Accounting major doesn't find work taxing
By RANDY GONZALES
One might not think of doing taxes as a pleasant experience.
However, Mina Riazi, a tax-preparer for Jackson Hewitt Tax Service, did bring some happy smiles recently.
"There was a married couple, and they had been filing separately for quite a while, and I finally convinced them to file together. And they saved several thousand dollars," Riazi said Monday. "I was really happy, and they were really happy. It was a good day."
Riazi, a senior accounting major from Hays at Fort Hays State University, was working as a tax-preparer for the first time this tax season.
"It's really a good learning experience," she said. "Learning a lot more than what you had in class."
Beth Meahl and her husband, Jeff, are owners of a Jackson Hewitt franchise that has had a kiosk at the Hays Walmart SuperCenter for the last four or five years. This is their 12th tax season.
"Hays has been one of our better locations," Beth Meahl said.
Hays is one of eight locations for them. Beth Meahl said they will stay open until 8 tonight to help people with their taxes. The deadline to file income tax returns is midnight tonight.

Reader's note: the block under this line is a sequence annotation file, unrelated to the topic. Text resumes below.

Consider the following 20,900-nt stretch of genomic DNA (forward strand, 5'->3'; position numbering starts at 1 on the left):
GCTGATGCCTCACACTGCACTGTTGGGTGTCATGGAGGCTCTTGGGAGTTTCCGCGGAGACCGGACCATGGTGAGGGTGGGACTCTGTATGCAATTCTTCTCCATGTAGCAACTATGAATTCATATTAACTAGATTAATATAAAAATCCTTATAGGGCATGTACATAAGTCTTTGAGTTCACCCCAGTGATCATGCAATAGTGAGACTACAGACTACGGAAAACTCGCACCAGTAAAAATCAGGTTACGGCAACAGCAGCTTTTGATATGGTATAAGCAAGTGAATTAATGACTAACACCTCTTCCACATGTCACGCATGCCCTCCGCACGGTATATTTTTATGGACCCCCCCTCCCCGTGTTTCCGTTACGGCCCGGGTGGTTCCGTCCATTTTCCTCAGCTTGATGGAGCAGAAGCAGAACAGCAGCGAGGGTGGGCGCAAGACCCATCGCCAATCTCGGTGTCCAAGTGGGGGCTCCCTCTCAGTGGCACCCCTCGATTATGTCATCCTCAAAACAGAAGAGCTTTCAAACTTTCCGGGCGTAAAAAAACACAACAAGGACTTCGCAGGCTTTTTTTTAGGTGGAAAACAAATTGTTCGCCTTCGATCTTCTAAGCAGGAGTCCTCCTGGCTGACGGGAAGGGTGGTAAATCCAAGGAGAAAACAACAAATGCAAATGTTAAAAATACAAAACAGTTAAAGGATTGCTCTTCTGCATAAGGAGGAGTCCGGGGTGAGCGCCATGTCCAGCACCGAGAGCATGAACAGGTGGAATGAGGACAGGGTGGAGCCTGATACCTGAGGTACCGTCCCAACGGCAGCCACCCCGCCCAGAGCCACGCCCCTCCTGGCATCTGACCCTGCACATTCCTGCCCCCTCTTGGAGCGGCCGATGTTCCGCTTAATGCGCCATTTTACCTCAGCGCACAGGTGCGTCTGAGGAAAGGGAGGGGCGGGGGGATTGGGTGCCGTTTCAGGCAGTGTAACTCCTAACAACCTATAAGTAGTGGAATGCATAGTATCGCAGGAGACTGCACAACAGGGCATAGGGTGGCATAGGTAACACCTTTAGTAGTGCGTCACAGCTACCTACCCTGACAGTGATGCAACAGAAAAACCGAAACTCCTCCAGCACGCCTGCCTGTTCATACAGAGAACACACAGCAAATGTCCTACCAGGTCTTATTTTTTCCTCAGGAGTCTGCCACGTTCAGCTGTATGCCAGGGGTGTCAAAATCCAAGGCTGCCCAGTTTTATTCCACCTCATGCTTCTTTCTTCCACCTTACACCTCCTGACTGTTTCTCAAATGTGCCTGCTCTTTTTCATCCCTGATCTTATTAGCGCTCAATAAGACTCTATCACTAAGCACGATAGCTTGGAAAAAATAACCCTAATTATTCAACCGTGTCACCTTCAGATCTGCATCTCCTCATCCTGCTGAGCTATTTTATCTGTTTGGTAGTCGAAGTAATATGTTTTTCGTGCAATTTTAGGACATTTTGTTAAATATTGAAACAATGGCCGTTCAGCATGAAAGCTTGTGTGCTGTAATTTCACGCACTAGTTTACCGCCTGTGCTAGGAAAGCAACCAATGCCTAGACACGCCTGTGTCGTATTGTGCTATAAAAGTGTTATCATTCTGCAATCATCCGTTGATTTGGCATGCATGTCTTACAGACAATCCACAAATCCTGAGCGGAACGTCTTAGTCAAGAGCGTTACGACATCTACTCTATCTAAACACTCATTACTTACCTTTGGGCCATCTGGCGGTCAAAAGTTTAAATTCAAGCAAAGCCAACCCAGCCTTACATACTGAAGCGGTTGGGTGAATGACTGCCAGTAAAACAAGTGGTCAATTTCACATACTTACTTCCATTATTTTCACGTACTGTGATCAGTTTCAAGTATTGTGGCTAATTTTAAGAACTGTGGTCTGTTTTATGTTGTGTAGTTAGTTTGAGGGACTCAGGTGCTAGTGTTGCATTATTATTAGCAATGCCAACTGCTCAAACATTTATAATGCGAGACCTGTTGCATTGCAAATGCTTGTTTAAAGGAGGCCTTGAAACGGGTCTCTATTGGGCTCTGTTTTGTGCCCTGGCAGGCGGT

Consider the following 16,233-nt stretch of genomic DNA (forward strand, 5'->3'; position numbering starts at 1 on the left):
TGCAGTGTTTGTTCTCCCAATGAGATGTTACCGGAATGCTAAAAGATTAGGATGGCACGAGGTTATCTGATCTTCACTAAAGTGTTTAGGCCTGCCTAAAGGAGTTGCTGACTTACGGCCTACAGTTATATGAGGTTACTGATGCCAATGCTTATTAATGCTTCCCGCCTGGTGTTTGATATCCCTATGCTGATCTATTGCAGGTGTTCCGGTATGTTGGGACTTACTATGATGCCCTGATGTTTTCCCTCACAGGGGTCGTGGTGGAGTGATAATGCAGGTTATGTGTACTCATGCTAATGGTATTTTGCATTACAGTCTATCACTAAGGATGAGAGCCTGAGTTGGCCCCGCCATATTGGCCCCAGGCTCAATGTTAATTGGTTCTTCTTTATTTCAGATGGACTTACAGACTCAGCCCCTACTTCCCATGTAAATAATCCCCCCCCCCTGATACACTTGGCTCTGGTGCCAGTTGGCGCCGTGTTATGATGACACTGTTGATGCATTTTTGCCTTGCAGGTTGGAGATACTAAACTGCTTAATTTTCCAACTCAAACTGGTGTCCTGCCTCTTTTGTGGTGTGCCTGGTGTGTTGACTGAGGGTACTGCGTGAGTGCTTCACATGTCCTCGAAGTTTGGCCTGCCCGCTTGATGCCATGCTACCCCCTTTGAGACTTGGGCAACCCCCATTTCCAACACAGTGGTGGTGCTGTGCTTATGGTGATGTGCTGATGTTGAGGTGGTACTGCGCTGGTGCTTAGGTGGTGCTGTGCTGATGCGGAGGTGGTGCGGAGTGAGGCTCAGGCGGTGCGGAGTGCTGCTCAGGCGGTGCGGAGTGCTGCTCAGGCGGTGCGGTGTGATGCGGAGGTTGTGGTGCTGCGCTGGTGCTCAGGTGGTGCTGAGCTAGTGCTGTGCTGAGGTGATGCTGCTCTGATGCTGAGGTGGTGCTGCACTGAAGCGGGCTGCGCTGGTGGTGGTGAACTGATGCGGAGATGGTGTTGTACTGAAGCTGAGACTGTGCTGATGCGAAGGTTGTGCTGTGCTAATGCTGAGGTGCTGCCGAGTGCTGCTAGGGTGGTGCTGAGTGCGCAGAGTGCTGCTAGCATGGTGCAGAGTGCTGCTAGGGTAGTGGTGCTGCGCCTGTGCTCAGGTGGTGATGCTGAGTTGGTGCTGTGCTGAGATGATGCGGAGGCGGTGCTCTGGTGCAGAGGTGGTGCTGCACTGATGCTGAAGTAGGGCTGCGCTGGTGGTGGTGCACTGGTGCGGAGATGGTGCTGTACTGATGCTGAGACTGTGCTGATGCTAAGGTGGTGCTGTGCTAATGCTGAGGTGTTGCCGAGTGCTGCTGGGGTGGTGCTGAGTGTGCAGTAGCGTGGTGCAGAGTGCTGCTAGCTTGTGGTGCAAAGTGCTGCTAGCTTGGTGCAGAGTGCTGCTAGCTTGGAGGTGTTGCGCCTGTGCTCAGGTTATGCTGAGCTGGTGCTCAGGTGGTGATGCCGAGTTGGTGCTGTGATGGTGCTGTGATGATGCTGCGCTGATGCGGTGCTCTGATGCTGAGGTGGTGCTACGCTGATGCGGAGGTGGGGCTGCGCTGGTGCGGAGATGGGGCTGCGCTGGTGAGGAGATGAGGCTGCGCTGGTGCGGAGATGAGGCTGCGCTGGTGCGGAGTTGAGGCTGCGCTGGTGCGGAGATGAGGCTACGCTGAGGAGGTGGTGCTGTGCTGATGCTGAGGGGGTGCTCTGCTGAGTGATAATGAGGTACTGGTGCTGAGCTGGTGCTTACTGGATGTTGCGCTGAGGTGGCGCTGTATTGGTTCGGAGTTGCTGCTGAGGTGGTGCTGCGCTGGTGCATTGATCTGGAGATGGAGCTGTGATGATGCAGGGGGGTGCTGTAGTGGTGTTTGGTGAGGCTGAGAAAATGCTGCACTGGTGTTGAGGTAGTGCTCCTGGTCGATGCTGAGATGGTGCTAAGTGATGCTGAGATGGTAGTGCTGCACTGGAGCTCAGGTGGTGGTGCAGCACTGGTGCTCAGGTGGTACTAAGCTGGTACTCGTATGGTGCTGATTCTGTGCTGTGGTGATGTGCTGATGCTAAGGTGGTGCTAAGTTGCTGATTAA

The fee for their tax assistance varies. For instance, a basic 1040EZ federal return, plus doing state taxes, will cost $88.
"Our fees are based on the forms that we file, beginning with the single 1040EZ," Meahl said.
The state of Kansas changed its tax laws this season.
"Kansas completely re-worked their tax law in 2013," Meahl said. "There were several changes to the tax law."
The kiosk is capable of having two preparers on duty at the same time. Four FHSU students were hired as preparers this tax season.
Each preparer receives training in the fall to get ready for the tax season. The kiosk opened Jan. 5 in Hays.
Meahl said she is surprised by the people who come for tax assistance.
"We start with people on the lower end of the pay scale all the way up to the higher pay scales," she said.
"You just see a lot of different situations. Hopefully, we can make a person feel better about the outcome when we get done."
On Wednesday, Meahl and her husband will travel from site to site to break down kiosks. Even though the tax deadline is today, work continues for them.
"For us, it's always tax season," Beth Meahl said. "We have locations in Manhattan, Junction City. So we see a lot of military there. We service them year-round.
"Once tax season is over, we start preparing for the next season."